Manpower Deployment in Emergency Services


In order to adequately respond to emergencies, it is necessary to maintain a sufficient level of personnel as well as geographic coverage. Planning for geographic and manpower coverage can involve a wide variety of factors, including union restrictions, frequency and spatial distribution of calls, and road network accessibility. The focus of this paper is on manpower deployment across such agencies as police, fire, and EMS. Since the cost of manpower is the single largest cost factor in providing such services, it is also one of the central elements in efficient service provision. This paper discusses some of the differences in manpower planning among the different emergency services. It also presents details associated with several special models that have been developed in police and EMS planning in order to efficiently deploy manpower throughout each week. We conclude with comments on future needs for research and development in deployment planning and operations.

This is a preview of subscription content, access via your institution.


  1. [1]

    K. Chelst, “A Public Safety Merger in Grosse Point Park, Michigan—A Short and Sweet Study,” INTERFACES, vol. 18, 1988, pp. l–l1.

    Google Scholar 

  2. [2]

    K.R. Chelst, “Quantitative Analysis of Police and Fire Mergers and a Study of a Medium Sized City,” Final Report to the National Institute of Justice, 81-IJ-CX-0076.

  3. [3]

    A.J. Swersey, L. Goldring, and E.D. Geyer “Improving Fire Department Productivity— Merging Fire and Emergency Medical Unitsin New-Haven,” INTERFACES, vol. 23, 1993, pp. 109–129.

    Google Scholar 

  4. [4]

    W.E. Walker, J.M. Chaiken, and E.J. Ignall, Fire Department Deployment Analysis: A Public Policy Analysis Case Study (The Rand Fire Project), New York, NY: North Holland, 1979.

    Google Scholar 

  5. [5]

    C. Toregas, R. Swain, C. ReVelle, and L. Bergman, “The Location of Emergency Services,” Operations Research, vol. 19, 1971, pp. 1363–1373.

    Google Scholar 

  6. [6]

    D.A. Schilling, C. ReVelle, J. Cohon, and J. Elzinga, “Some Modelsfor Fire Protection Location Services,” European Journal of Operational Research, vol. 5, 1980, pp. l–7.

    Google Scholar 

  7. [7]

    P. Kolesar, and E.H. Blum, “Square-root Laws for the Fire Engine Response Distances,” Management Science, vol. 19, 1973, pp. 1368–1378.

    Google Scholar 

  8. [8]

    D. Colner, and J.F. Gilsinn, “Fire Service Location-Allocation Models,” NBS Technical Note 774, U.S. Department of Commerce, National Bureau of Standards, Washington, DC, 1973.

    Google Scholar 

  9. [9]

    J. Stout, “System Status Management: The Strategy of Ambulance Placement,” The Journal of Emergency Medical Services, May 1983.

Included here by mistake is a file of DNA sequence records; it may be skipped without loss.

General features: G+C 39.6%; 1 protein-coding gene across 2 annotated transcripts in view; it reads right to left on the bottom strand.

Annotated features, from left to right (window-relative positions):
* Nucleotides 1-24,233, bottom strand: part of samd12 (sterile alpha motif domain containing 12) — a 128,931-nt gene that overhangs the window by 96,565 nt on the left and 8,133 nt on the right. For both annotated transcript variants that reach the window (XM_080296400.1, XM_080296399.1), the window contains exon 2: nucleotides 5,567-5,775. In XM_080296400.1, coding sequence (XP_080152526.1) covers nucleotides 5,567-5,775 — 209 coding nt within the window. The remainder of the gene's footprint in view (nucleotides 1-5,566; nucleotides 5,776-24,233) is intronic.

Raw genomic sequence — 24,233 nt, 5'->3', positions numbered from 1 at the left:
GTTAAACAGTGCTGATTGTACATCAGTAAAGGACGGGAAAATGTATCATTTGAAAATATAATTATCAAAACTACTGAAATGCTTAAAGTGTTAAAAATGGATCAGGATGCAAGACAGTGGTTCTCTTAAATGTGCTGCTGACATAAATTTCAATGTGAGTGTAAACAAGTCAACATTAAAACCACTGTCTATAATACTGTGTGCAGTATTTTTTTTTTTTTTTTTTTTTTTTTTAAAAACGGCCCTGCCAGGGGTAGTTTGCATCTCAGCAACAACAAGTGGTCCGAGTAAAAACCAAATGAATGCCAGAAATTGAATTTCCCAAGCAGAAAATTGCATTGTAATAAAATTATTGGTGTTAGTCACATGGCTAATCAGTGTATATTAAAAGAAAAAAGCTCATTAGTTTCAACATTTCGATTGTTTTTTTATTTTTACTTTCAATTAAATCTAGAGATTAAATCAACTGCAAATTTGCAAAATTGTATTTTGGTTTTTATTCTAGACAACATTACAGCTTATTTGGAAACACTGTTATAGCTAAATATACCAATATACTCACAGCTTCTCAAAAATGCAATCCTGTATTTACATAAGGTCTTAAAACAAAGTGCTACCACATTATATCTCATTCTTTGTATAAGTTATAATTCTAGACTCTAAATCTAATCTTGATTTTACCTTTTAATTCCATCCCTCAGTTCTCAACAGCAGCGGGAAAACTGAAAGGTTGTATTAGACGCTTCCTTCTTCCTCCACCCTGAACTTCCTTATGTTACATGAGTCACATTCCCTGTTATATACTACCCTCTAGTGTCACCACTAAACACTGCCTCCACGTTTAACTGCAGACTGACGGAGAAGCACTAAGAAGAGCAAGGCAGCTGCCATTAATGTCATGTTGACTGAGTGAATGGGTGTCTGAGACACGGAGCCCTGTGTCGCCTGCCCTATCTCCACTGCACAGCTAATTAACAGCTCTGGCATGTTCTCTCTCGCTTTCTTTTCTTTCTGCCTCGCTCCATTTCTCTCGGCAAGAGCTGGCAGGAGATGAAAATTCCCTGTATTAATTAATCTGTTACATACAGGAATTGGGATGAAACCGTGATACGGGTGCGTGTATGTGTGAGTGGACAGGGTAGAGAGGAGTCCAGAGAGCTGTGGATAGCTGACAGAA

10. [10]

    R.C. Larson, “A Hypercube Queuing Model for Facility Location and Redistricting in Urban Emergency Services,” Computers and Operations Research, vol. 1, 1974, pp. 67–95.

    Google Scholar 

  11. [11]

    M. Daskin, “A Maximum Expected Covering Location Model: Formulation, Properties, and Heuristic Solution,” Transportation Science, vol. 17, 1983, pp. 48–70.

    Google Scholar 

  12. [12]

    V. Marianov, and C.S. ReVelle, “The Queueing Maximal Availability Location Problem: A Model for Siting Emergency Vehicles,” European Journal of Operational Research, vol. 93, 1996, pp. 110–120.

    Google Scholar 

  13. [13]

    M.B. Mandell, “Covering Models for Two-tiered Emergency Medical Service Systems,” Location Science, vol. 6, 1998, pp. 355–368.

    Google Scholar 

  14. [14]

    F.C. Mendonca, and R. Morabito, “Analysing Emergency Medical Service Ambulance Deployment on a Brazilian Highway Using the Hypercube Model,” Journal of the Operational Research Society, vol. 52, 2001, pp. 261–270.

    Google Scholar 

  15. [15]

    C.C. Branas, E.J. MacKenzie, and C.S. ReVelle, “A Trauma Resource Allocation Model for Ambulances and Hospitals,” Health Services Research, vol. 35, 2000, pp. 489–507.

    Google Scholar 

  16. [16]

    D.J. Eaton, M.S. Daskin, D. Simmons, Bulloch, and G. Jansma, “Determining Emergency Medical Service Deployment in Austin, Texas,” INTERFACES, vol. 15, 1985, pp. 96–108.

    Google Scholar 

  17. [17]

    A.J. Mason, D.M. Ryan, and D.M. Panton, “Integrated Simulation, Heuristic, and Optimization Approachesto Staff Scheduling,” Operations Research, vol. 46, 1998, pp. 161–175.

    Google Scholar 

  18. [18]

    R.G.J. Mills, and D.M. Panton, “Scheduling of Casino Security Officers,” OMEGA International Journal of Management Science, vol. 20, no. 2, 1992, pp. 183–191.

    Google Scholar 

  19. [19]

    P.E. Taylor, and S.J. Huxley, “A Break from Tradition for the San Francisco Police: Patrol Of.cer Scheduling Using an Optimization-based Decision Support System,” INTERFACES, vol. 19, 1989, pp. 4–24.

    Google Scholar 

Download references

Author information



Rights and permissions

Reprints and Permissions

About this article

Cite this article

Church, R., Sorensen, P. & Corrigan, W. Manpower Deployment in Emergency Services. Fire Technology 37, 219–234 (2001).

Download citation

  • deployment
  • emergency services
  • optimization
  • integer programming